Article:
Another correspondent, adrianlane, replied to me:
You want to repeal the FHA. Fine... but do it on your own damned dime. Why must you people constantly be taking my tax money and spending it on your friggin lost causes???
That’s actually a good point. I live in Readington and I don’t like my tax dollars going down the lawsuit drain either. I generally oppose zoning powers. But the towns have it and so are going to be dragged into lawsuits no matter which way they go.
But that is another issue. In this case, the town revoked the zoning permit when residents raised the issue of safety and security. My point is, unlike the Solberg Airport eminent domain case, this time the township is taking the right side of the issue. It’s terrible that Waypointe chose to sue rather than address the issues raised (at least that’s my impression).
Adrianlane went on to say:
The FHA and the ADA laws have been on the books for decades. They allow disabled (read that as recovering addicts) a place to live no matter what.
Municipalities are stupid... really stupid to fight them because
1. They lose.
2. They pay for the lawyers
3. They get hit with heavy punitive damages.
But hey... you all think I am supporting them. Fine. I am just telling you the law. When it comes down on us hard I hope to not be a taxpayer here anymore.
One of the purposes of the court system is to mediate civil disputes. But bad law has corrupted the whole process. The municipality’s zoning power to approve or disapprove of property usage coupled with the obsession with legally stopping private discrimination has turned what should have been a private dispute between private residents and a private company into a monstrous lawsuit pitting government against government, taxpayer against taxpayer, and awarding a private company what amounts to Federally-backed quasi-extortionist powers to, as you say, “come down hard” on all of the residents of a township.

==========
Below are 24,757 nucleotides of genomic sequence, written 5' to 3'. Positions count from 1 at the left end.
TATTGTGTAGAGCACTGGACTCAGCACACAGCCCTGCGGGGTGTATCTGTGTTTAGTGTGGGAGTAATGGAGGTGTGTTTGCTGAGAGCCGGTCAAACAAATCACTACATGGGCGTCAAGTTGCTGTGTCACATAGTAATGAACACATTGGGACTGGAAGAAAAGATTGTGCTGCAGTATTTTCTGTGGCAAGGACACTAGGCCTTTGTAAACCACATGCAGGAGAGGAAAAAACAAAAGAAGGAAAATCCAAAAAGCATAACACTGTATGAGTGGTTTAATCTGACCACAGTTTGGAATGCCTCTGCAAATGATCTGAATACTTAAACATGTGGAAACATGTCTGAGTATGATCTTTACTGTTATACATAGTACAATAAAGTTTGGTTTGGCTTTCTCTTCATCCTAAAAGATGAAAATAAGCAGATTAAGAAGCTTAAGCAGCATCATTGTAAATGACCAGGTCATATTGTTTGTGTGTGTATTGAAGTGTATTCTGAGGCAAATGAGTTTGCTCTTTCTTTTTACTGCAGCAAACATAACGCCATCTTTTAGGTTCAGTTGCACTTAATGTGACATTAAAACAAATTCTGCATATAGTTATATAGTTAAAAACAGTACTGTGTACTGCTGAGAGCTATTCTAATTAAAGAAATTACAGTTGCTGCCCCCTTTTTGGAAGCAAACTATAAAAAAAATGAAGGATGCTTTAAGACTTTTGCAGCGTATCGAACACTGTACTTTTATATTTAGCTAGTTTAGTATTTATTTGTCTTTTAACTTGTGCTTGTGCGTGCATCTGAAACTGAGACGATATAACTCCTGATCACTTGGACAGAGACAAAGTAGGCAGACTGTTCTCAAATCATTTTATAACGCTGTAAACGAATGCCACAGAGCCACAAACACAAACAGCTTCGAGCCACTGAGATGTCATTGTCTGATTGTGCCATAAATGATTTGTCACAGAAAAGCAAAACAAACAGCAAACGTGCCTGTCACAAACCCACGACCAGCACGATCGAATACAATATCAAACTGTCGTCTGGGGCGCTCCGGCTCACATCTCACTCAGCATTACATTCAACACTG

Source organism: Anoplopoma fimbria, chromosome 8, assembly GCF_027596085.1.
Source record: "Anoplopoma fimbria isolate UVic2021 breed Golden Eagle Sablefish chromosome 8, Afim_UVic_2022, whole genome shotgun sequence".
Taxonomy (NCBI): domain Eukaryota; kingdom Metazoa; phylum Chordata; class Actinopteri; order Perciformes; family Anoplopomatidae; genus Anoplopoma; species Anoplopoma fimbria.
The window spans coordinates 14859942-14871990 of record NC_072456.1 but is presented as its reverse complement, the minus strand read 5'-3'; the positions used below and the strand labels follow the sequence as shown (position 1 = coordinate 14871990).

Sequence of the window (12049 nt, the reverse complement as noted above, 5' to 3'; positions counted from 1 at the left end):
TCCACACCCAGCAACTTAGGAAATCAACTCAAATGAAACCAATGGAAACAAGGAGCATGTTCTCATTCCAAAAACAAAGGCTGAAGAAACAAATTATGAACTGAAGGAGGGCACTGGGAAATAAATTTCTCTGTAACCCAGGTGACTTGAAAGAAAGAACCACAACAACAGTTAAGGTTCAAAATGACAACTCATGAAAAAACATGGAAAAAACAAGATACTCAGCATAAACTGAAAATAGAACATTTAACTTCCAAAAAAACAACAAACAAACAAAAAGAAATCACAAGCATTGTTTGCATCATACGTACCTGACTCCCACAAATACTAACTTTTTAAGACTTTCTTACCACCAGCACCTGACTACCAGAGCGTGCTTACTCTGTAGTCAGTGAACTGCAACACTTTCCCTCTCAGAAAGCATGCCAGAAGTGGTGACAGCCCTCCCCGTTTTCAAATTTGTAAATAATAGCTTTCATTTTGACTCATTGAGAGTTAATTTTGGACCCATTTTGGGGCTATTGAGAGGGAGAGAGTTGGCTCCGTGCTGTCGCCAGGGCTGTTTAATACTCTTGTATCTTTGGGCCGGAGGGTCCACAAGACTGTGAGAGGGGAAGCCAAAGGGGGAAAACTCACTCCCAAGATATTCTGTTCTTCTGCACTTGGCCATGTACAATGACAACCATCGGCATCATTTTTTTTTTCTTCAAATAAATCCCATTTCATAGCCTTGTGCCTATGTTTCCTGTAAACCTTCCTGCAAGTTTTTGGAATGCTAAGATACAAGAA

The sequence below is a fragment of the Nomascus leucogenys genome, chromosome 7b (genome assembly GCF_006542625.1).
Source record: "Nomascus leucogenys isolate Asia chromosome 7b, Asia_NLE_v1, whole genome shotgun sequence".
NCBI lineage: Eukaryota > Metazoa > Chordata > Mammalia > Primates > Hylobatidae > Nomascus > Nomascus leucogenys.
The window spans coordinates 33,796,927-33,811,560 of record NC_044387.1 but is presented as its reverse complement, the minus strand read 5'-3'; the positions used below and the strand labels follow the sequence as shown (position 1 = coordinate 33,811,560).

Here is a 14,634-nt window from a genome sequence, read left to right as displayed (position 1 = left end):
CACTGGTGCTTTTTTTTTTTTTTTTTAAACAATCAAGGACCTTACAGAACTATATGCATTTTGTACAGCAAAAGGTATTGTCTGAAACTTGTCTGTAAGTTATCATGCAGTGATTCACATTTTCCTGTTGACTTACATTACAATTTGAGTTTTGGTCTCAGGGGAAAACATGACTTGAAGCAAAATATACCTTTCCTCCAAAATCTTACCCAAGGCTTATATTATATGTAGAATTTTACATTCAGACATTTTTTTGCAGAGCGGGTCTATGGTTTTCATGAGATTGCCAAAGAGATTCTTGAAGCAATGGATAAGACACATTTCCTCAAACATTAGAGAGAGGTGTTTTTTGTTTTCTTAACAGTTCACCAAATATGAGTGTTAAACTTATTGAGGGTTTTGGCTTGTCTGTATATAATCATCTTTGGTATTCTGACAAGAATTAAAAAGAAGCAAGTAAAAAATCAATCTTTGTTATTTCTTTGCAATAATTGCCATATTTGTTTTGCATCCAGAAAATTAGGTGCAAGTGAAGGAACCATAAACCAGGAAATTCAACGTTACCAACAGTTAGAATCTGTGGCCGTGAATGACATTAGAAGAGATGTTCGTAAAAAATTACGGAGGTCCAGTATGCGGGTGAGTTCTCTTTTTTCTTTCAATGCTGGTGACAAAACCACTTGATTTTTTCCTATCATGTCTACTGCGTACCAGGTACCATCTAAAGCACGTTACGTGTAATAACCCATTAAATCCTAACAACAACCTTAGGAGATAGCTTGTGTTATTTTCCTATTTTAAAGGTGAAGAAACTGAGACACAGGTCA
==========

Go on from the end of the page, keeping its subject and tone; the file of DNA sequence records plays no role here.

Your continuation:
Meanwhile, the basic concern about safety that a court could readily resolve at minimal cost and without dragging uninvolved people into it is shoved aside. In a fully rights-respecting society, where there are no zoning powers and no anti-discrimination laws, Waypointe would be free to open group homes on their own property regardless of neighbors’ biases. However, neighbors would be free to challenge Waypointe based on legitimate concerns about safety affecting their own property, with the courts having the final say. Both sides would be on equal footing, would have to abide by the ruling, and no one else need be involved. Instead we have zoning, ADA, FHA; and homeowners who just want their safety concerns resolved left out in the cold. It’s a monstrous legal quagmire we’ve created in this country, and individual rights is the casualty.
Readington eventually “settled.” According to Hunterdon Review,
The Readington Township Committee, after being told by Township Attorney Richard Cushing that it had little choice, and had violated state and federal law by issuing a zoning permit for the home for the “developmentally disabled and mentally ill” and then revoking it, agreed to settle with the home’s management.
Man’s Rights—Ayn Rand
The Nature of Government—Ayn Rand